Coordinating Director, Nigerian Agricultural Quarantine Service (NAQS), Dr. Vincent Isegbe, in a chat with this newspaper said this in Lagos.
He explained that there have been erroneous reports that Nigeria has about 16, 32 and 46 agro commodities that are currently being rejected by the EU over standardization requirement issues in the media.
According to him, it is better to set the record straight that Nigerian commodities are doing well internationally and it is only bean that is suspended by EU among the country’s agro commodity exports and the agency is doing its possible best to ensure that the suspension is lifted on beans.
He said that his agency is responsible for issuing clearance for agro exports and imports in the country, stressing that it is not folding its hands in the area of export control measures in entrenching proper standardization of agro commodities.
Isegbe maintained that other agro commodities have to do with incidental cases, which arose because of improper documentation during shipment of the products.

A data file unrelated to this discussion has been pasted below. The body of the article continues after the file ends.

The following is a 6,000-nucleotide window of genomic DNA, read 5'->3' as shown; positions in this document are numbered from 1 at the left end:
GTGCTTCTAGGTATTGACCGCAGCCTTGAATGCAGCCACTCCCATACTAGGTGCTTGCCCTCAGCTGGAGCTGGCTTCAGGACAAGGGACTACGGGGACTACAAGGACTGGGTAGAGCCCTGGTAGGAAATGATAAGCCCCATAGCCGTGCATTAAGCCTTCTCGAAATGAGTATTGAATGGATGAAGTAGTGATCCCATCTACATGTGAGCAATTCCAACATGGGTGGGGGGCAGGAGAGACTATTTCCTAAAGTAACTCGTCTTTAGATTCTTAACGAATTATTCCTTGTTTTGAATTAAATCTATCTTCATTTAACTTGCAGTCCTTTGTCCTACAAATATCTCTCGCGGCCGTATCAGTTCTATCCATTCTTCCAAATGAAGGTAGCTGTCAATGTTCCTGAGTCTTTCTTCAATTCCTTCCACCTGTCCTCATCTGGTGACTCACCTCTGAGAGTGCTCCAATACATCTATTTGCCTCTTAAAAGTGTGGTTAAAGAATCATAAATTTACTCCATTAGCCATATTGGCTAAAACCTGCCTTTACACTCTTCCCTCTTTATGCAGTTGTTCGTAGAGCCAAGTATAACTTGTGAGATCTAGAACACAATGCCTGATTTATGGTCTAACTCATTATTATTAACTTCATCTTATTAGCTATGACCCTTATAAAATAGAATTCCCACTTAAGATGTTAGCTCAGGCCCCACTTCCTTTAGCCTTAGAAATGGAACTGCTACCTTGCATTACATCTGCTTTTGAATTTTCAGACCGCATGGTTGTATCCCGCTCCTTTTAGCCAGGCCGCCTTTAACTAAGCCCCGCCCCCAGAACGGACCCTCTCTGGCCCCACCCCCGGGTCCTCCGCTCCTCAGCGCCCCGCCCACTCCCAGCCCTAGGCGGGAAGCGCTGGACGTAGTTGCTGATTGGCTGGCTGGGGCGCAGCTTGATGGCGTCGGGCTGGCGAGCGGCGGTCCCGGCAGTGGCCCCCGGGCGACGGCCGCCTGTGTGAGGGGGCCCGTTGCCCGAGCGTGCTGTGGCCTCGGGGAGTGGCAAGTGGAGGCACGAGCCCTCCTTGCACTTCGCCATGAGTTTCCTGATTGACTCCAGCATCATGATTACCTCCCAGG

“Let me start by correcting some erroneous reports in the media: some people have reported that 16 commodities have been rejected; others said 32 commodities, while some said 46 commodities,” he explained.
“The EU has clearly come out to say that for now, it is only beans that has been suspended from going to Europe. The other ones they are talking about rejection are incidental cases; maybe they forged documents or they didn’t get the proper documents or the commodity has an issue, which they will draw our attention to. A
“And if it’s something that we can resolve, like the issue of certificate – maybe because of improper documentation, that can be corrected and the commodity will get passage.